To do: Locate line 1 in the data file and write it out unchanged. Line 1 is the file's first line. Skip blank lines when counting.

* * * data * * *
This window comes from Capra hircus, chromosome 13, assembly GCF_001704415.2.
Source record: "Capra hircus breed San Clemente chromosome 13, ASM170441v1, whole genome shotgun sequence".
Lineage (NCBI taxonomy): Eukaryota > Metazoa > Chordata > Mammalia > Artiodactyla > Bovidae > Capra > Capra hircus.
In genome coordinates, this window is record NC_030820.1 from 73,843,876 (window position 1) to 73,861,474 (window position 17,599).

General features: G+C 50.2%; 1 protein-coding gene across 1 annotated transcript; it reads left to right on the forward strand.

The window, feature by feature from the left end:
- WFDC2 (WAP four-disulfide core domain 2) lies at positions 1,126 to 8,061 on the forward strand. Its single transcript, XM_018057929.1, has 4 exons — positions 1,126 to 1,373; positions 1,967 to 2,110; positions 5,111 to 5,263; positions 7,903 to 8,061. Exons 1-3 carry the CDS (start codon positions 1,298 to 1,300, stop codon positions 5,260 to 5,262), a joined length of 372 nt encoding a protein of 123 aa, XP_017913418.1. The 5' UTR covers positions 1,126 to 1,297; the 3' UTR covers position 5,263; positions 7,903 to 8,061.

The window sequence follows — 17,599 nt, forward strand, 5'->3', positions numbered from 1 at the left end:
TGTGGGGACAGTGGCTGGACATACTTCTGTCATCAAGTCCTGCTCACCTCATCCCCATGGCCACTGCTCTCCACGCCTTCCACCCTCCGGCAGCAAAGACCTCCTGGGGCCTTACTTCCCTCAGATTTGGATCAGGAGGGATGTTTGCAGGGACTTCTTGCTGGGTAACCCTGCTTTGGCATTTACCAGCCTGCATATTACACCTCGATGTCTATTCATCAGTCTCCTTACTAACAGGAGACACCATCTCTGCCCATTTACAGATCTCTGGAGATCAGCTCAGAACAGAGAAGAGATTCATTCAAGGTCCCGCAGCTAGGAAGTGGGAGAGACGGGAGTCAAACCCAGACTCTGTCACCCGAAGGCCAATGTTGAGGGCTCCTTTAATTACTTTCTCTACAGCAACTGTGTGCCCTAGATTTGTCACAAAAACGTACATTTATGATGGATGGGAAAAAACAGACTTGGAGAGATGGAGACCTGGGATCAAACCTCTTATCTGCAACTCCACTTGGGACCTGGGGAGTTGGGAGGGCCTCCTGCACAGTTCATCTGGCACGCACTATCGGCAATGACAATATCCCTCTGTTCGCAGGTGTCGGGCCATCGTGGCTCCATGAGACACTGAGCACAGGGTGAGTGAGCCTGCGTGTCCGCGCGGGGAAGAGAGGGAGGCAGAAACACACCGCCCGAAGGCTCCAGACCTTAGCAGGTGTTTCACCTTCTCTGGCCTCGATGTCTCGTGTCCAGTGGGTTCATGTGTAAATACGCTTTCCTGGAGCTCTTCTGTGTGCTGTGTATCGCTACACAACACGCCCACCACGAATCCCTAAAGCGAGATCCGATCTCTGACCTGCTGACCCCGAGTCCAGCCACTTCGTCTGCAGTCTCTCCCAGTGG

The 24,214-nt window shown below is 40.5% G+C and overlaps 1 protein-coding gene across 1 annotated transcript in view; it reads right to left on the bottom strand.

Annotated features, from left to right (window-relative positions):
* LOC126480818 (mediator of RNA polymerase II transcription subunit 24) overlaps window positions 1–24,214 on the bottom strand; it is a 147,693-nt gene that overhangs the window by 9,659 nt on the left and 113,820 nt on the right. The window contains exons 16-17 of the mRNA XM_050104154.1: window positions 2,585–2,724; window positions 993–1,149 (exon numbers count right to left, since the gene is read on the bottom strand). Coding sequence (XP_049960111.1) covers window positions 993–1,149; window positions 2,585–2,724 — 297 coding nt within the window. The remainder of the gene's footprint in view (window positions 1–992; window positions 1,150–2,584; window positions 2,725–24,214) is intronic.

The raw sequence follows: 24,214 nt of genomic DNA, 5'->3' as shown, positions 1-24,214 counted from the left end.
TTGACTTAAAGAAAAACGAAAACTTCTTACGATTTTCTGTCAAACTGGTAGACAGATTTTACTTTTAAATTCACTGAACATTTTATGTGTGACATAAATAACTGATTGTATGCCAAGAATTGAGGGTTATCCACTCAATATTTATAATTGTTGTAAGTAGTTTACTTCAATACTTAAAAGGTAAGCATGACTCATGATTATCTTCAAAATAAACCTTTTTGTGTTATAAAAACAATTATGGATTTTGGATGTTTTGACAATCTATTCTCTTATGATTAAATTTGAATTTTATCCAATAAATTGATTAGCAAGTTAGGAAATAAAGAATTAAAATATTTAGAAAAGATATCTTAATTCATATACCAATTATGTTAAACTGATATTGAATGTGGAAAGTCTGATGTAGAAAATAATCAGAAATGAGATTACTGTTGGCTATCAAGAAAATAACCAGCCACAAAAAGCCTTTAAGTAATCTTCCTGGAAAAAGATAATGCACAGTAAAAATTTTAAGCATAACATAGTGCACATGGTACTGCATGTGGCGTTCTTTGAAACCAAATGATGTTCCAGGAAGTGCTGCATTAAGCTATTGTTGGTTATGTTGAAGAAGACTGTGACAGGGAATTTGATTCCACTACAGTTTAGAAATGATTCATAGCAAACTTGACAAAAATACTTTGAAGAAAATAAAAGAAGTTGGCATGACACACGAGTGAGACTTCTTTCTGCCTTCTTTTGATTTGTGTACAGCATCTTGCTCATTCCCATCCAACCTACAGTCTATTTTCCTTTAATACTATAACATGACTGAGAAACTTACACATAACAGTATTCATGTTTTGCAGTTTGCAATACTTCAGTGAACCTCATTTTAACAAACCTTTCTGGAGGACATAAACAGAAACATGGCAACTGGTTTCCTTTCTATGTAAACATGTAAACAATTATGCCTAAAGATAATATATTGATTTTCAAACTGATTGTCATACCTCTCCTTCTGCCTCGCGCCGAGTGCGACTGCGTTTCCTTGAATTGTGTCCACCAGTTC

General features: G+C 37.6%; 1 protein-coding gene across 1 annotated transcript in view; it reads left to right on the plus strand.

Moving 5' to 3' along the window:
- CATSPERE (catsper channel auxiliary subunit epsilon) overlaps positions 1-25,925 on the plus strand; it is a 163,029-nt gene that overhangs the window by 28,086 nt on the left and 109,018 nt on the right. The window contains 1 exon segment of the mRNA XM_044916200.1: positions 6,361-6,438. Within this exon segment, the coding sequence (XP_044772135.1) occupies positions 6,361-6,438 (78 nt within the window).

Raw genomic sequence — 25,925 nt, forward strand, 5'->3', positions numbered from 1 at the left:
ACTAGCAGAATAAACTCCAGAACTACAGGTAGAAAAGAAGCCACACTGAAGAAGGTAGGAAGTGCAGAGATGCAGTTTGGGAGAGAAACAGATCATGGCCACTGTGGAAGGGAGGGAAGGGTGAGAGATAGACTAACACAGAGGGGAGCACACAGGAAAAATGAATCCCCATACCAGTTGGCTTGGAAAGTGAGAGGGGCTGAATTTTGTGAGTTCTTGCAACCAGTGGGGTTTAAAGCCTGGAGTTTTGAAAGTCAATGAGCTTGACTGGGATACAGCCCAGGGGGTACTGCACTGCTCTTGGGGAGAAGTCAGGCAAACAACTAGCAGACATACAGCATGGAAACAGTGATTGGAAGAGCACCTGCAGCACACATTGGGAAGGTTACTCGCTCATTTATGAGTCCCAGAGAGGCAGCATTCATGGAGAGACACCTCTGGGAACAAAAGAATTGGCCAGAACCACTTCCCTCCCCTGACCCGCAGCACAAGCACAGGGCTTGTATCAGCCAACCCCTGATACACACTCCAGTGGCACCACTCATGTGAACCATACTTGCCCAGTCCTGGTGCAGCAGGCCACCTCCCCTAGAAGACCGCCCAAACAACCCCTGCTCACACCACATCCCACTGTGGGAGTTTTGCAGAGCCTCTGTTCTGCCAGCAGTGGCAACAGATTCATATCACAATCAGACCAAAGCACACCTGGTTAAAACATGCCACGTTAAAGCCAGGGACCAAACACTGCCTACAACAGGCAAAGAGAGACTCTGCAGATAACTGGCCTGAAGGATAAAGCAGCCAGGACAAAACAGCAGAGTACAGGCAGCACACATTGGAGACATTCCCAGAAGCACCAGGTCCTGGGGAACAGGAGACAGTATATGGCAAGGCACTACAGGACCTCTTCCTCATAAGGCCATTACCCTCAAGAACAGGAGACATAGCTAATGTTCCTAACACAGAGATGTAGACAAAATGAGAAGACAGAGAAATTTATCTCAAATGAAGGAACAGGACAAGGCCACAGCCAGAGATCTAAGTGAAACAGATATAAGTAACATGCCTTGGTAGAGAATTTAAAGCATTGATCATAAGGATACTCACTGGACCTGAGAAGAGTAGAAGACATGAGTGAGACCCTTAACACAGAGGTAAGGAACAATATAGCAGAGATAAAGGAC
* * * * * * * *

This window comes from Capra hircus, chromosome 13, assembly GCF_001704415.2.